Mike Grinstead stands at the entrance to River Oaks Golf Club Tuesday afternoon. Grinstead, the owner of Meadow Greens Golf Course, has entered into a lease agreement with River Oaks and will combine the two courses into a 27-hole facility. -- Eric Johnson/photodesk@austindailyherald.com

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River Oaks to undergo big changes, become part of Meadow Greens

Published 10:18am Wednesday, February 13, 2013

Local golfers won’t have to choose between Meadow Greens and River Oaks golf courses next year, as both courses will be operated under one 27-hole system.

Mike Grinstead, Meadow Greens owner, entered a long-term lease agreement with River Oaks owner Mike Olson last week, he said. He has since mailed about 500 newsletters regarding the changes, and he’s excited to have one of few 27-hole operations in the area.

“It will be, I think, one of the more unique facilities in the state,” he said.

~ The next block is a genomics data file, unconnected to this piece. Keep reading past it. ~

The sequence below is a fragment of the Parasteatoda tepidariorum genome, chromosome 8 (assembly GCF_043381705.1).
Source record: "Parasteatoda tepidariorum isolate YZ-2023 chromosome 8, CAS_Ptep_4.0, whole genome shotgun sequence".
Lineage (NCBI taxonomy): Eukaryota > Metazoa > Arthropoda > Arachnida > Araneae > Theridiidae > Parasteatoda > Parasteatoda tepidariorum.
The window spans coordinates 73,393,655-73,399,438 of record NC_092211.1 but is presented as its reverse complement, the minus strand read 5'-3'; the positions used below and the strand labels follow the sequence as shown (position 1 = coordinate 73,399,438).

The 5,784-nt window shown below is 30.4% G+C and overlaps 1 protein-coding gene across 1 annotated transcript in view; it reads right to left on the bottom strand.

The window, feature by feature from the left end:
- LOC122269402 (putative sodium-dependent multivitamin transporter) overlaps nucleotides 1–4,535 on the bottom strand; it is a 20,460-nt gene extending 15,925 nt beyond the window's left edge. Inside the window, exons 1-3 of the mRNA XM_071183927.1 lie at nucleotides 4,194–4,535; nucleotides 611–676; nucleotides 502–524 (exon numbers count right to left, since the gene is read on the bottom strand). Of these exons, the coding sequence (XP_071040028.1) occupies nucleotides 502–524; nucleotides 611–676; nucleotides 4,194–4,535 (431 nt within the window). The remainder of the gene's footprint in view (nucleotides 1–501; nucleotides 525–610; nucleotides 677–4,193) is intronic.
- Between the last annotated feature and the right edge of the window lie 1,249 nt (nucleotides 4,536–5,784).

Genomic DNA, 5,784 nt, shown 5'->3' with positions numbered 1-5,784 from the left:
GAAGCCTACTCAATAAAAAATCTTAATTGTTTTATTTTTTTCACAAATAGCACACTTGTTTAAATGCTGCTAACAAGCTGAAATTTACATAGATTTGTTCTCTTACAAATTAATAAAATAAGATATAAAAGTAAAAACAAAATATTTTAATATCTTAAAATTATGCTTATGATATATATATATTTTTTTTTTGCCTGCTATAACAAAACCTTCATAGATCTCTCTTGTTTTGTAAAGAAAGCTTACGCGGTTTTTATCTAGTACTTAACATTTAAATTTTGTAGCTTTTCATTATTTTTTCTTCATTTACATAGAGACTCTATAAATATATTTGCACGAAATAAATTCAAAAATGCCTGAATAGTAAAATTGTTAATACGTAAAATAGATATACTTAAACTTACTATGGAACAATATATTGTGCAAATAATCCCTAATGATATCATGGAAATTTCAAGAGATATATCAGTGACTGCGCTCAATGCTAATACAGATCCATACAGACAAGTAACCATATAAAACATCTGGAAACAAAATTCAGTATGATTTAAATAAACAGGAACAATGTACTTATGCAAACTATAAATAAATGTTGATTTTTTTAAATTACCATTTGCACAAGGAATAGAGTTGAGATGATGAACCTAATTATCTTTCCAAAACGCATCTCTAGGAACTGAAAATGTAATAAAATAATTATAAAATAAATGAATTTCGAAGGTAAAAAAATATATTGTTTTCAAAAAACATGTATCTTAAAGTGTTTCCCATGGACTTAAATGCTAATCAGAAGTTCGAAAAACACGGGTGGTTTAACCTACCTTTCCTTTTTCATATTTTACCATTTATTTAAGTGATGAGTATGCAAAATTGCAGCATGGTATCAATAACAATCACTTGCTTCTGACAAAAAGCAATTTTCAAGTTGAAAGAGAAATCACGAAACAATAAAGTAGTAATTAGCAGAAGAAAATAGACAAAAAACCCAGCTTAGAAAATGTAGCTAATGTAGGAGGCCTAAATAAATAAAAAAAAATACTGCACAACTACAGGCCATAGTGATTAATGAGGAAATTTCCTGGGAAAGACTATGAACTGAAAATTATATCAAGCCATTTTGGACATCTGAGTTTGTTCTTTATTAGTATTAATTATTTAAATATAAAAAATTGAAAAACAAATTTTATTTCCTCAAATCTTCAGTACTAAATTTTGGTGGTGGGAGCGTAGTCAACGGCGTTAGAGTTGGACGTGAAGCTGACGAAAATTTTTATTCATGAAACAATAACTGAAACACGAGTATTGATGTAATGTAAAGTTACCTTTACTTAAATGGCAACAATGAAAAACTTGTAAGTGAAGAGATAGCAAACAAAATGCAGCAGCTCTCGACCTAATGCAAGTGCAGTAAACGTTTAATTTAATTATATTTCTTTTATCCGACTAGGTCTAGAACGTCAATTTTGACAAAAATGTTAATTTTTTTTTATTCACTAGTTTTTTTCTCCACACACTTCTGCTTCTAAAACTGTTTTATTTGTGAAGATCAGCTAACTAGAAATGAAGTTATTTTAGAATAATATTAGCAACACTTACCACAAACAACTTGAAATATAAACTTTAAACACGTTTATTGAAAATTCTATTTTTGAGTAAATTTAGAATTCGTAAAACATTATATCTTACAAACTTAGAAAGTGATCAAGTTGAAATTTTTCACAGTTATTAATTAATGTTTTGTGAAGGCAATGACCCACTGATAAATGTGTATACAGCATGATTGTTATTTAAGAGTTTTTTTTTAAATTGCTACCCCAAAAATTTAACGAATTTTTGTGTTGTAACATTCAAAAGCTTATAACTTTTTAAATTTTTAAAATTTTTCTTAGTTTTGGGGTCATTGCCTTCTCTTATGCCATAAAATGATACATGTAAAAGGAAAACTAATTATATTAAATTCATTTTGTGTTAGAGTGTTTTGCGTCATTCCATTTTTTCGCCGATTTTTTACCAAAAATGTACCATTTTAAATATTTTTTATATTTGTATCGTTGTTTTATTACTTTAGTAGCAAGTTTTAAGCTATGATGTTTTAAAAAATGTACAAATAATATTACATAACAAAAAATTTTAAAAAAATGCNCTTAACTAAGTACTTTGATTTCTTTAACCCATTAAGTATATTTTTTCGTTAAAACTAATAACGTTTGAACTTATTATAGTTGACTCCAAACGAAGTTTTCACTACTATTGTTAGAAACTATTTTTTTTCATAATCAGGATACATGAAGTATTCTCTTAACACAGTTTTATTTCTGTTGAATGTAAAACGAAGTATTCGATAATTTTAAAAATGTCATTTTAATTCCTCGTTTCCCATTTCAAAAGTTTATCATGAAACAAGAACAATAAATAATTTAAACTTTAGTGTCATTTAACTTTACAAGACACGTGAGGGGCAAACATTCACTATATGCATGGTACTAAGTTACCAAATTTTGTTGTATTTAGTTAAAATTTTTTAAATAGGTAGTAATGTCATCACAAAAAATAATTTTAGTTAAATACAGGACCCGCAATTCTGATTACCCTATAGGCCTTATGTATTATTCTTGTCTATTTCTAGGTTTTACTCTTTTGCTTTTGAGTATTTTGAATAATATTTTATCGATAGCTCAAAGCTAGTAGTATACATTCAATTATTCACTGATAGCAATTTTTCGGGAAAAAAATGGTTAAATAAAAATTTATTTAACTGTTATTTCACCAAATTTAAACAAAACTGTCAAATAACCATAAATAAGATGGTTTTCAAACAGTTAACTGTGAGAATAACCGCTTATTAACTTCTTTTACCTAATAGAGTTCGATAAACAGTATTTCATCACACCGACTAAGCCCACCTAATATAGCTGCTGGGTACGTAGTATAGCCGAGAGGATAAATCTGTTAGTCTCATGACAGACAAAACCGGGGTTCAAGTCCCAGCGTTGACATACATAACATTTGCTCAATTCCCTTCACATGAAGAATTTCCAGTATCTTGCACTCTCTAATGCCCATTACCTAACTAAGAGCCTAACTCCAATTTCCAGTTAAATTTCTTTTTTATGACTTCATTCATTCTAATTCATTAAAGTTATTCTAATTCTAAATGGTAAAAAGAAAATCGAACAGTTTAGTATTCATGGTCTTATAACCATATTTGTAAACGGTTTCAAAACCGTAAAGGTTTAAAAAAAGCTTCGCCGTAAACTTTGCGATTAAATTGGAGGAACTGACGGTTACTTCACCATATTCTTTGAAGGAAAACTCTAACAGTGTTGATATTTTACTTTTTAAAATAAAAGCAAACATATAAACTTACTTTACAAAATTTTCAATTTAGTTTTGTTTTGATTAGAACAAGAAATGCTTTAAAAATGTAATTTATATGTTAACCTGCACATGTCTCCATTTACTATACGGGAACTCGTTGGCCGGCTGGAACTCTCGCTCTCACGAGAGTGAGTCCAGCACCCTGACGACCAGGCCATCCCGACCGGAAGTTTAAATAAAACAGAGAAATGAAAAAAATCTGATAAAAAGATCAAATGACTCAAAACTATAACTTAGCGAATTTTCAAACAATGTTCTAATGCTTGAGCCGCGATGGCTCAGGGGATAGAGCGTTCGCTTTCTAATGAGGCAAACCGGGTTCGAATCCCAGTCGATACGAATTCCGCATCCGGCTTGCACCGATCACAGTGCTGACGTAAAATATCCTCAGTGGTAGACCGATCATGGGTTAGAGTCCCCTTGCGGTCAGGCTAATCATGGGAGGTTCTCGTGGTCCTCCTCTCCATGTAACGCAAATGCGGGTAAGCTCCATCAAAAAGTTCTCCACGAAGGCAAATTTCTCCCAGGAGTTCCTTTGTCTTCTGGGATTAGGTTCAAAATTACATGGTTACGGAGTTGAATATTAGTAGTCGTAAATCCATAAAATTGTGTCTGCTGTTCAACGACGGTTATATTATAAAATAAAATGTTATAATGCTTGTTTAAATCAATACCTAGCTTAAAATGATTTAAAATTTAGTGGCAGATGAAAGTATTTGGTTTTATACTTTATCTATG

While the future course still lies covered in snow, Grinstead can already see the layout.

“It’s a really nice mix,” he added.

Grinstead grew up playing Ramsey Golf Course (now River Oaks), and knows how he wants to shape the course.

“So what we’re going to have is three distinct, nine-hole tracks,” he said.

Meadow Greens’ 18 holes will remain the same, while Grinstead will use the best holes of the River Oaks and eliminate some of the holes that have traditionally been difficult to maintain.

Grinstead will soon start construction on a large cart shed on the north side of the railroad tracks by the current driving range, along with making some infrastructure changes at Meadow Greens. He had no memberships that were rolling over from last year, so none of his previous members will be affected by the change. Grinstead will also honor any arrangements people had at River Oaks.

“All play and all business will go through Meadow Greens,” Grinstead added.

Though much of the transformation won’t begin until the golf season has already started, Grinstead’s plans won’t interfere with golfers too much, so they won’t have to worry.

“We plan on opening everything like we usually do: early,” Grinstead said.


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